Young engineer makes prostheses and gives them to people with disabilities

The young Bolivian Roly Mamani is an engineer who makes toys, but because of his experience he decided to make prosthetics for people with disabilities.

Surrounded by prosthetics, plants and 3D dinosaurs, Roly Mamani inspects the arm he designed for a young amputee due to electrocution. For several years now, the engineer has dedicated his creativity as a toy maker to restoring the lives of the mutilated poor in Bolivia.

Mamani, the son of farmers, grew up in difficult conditions in Achocalla, a community 15 km north of La Paz bathed by two lagoons and dedicated to grazing or growing vegetables and tubers.

Since he had no toys, he began building his own cars out of cardboard and plastic at the age of six. At school he built his first remote-controlled model.

Before going to public university, he worked in an auto repair shop for two years. They were “the first real machines I saw,” remembers the 34-year-old electronics engineer.

An eloquent, shy representative of emo culture who rarely smiles, Mamani opened his laboratory in Achocalla a decade ago with the original idea of ​​making robots for recreational or educational purposes.

“You could say I have all the toys I want now,” he emphasizes.

The young engineer decided to build prosthetics for poor people with disabilities.

The young engineer decided to build prosthetics for poor people with disabilities. Photo: AFP

However, the story of a farmer with no hands got him thinking. “I can make them for you,” he said to himself when he learned about this case and those of other people without limbs or the means for prosthetics.

In 2018, toy manufacturer Achocalla began producing solutions in its 3D printers. “Science is like a superpower. “Robotics is a trend, but if it doesn't help with important things, it won't be of any use,” he told AFP.

– A valuable donation –
With the background noise of the printers, Mamani points out that he can produce six pieces a month. During that time, “we have implemented more than 400 prosthetics,” he claims.

She gave away half of them free of charge or at cost price. On average, each 3D prosthesis has a commercial value of $1,500 in a country where the base salary is $323.

Read Also:  The Islamic State claimed responsibility for the attack in Moscow that left at least 40 people dead

The beneficiaries were initially selected using television commercials.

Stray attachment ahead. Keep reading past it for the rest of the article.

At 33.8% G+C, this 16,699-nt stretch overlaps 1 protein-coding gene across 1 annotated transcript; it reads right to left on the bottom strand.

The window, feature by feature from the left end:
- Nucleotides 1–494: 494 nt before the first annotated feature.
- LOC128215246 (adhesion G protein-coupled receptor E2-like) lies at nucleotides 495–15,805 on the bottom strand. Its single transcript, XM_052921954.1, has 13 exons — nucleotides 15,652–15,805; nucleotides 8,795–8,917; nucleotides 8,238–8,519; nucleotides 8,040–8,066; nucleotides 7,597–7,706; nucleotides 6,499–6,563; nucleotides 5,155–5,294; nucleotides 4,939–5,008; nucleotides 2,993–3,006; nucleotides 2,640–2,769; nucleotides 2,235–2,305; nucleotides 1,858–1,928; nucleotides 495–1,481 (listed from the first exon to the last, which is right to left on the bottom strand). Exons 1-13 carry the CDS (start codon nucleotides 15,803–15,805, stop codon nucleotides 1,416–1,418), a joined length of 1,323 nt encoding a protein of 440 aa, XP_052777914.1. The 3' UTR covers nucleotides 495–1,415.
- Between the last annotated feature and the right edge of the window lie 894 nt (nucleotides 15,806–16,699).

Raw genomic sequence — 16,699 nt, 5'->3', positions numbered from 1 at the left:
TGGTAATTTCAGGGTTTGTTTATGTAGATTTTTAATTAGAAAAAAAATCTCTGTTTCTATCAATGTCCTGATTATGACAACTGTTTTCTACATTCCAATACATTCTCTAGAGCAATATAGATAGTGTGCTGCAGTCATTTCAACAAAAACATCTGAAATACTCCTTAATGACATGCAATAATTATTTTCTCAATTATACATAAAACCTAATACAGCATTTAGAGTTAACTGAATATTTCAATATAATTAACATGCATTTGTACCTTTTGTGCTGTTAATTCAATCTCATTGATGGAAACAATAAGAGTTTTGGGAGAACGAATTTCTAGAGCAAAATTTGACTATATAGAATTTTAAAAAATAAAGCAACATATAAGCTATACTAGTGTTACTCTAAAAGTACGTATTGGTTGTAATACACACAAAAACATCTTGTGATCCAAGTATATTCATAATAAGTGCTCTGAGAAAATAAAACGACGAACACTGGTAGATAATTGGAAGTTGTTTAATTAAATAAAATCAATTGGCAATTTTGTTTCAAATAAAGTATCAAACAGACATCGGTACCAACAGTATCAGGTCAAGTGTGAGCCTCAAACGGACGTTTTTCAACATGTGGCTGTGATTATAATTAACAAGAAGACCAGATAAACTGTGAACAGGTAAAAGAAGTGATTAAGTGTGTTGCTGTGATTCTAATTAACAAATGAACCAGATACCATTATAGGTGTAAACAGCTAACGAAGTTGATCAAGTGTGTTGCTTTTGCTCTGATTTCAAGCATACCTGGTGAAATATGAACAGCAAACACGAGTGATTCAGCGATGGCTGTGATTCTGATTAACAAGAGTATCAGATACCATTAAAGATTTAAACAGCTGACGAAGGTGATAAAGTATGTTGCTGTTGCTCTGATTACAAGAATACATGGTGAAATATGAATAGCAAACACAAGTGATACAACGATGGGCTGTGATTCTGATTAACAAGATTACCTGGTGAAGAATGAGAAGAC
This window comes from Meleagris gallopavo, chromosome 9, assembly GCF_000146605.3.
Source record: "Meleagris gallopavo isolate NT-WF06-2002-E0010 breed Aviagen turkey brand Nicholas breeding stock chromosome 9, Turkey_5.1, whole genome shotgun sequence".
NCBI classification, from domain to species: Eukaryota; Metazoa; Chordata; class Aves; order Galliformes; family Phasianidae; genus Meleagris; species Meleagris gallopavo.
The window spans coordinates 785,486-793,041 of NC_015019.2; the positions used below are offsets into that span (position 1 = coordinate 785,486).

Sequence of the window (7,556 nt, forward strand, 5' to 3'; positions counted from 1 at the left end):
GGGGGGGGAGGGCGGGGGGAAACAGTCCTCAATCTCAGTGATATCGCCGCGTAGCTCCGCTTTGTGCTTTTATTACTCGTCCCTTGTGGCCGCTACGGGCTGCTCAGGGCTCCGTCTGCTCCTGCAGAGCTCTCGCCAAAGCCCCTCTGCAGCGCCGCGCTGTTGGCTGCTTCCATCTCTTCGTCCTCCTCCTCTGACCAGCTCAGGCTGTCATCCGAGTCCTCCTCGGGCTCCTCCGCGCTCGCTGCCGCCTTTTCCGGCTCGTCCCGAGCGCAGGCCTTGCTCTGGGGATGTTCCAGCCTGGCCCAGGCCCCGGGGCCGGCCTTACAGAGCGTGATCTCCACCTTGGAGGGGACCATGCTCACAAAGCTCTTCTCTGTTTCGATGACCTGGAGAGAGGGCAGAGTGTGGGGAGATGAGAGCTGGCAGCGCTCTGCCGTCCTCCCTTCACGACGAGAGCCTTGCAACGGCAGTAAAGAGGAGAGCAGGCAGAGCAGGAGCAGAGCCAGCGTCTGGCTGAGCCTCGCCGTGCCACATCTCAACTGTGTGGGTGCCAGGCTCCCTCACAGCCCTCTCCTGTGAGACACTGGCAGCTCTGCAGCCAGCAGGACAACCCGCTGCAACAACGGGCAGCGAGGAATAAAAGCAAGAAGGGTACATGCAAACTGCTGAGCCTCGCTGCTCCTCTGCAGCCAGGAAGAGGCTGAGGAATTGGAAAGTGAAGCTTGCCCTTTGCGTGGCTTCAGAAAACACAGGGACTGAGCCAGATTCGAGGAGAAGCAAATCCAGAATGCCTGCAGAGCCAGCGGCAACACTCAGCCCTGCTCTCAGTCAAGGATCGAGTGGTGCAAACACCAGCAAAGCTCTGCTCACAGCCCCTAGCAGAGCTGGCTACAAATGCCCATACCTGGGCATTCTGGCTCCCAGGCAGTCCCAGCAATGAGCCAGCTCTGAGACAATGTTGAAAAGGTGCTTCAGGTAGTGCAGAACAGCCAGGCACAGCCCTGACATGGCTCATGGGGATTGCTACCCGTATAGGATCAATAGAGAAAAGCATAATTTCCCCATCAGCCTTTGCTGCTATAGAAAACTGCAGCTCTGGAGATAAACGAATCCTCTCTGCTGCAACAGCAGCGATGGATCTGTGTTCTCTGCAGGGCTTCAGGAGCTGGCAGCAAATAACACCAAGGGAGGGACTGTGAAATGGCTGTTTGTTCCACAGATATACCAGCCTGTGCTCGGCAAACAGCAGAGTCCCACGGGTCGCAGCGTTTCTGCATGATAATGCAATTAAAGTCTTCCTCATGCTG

After becoming known primarily on social networks, he himself selects the recipients of his donation from the many requests he receives from other countries.

Mamani visits her home to check her condition.

“People in dire need are exposed to precarious jobs with no security and that’s why these accidents happen where they lose a limb,” he says.

His brother Juan Carlos is a physiotherapist and manages the patients' physiotherapy process.

In Bolivia, the public health system does not cover the costs of prostheses. According to the state-affiliated National Committee for People with Disabilities, there are approximately 36,100 people with physical and motor disabilities.

A functional prosthesis that allows certain movements can cost up to $30,000 in the private system.

– reshape life –
One of the beneficiaries of the Achocalla toy maker is Pablo Matha, 59, who lost his eyesight and his right hand seven years ago while handling dynamite in a mine.

He managed to play the guitar with the hair clip his wife used. “I went out on the street every day to ask for coins. “My friend Roly and his brother found me there,” he told AFP.

With the prosthesis donated to him, he lost the shame of his “cut hand”.

Before, I felt like people were looking at me and laughing. But now that I have the prosthesis (…), I feel like any other normal person for a while,” he notes.

For Marco Antonio Nina, 26, one of Roly's prostheses has also rebuilt his life. When he was a teenager, while working on a masonry job, his left arm was electrocuted and his right hand atrophied.

“I like singing, but without a prosthesis it was painful to hold the microphone because I had to support myself on my shoulders. Now it's a blessing,” he says.

Given the recognition he has received – the United States recognized him as one of Latin America's leaders and awarded him a scholarship in robotics – Roly Mamani is now thinking about starting a rehabilitation center.

“I will not ignore my goal of improving people's quality of life. “I want to generate my own technology, I have to improve,” he encourages.

You might be interested in:

Recent Articles

Related News

Leave A Reply

Please enter your comment!
Please enter your name here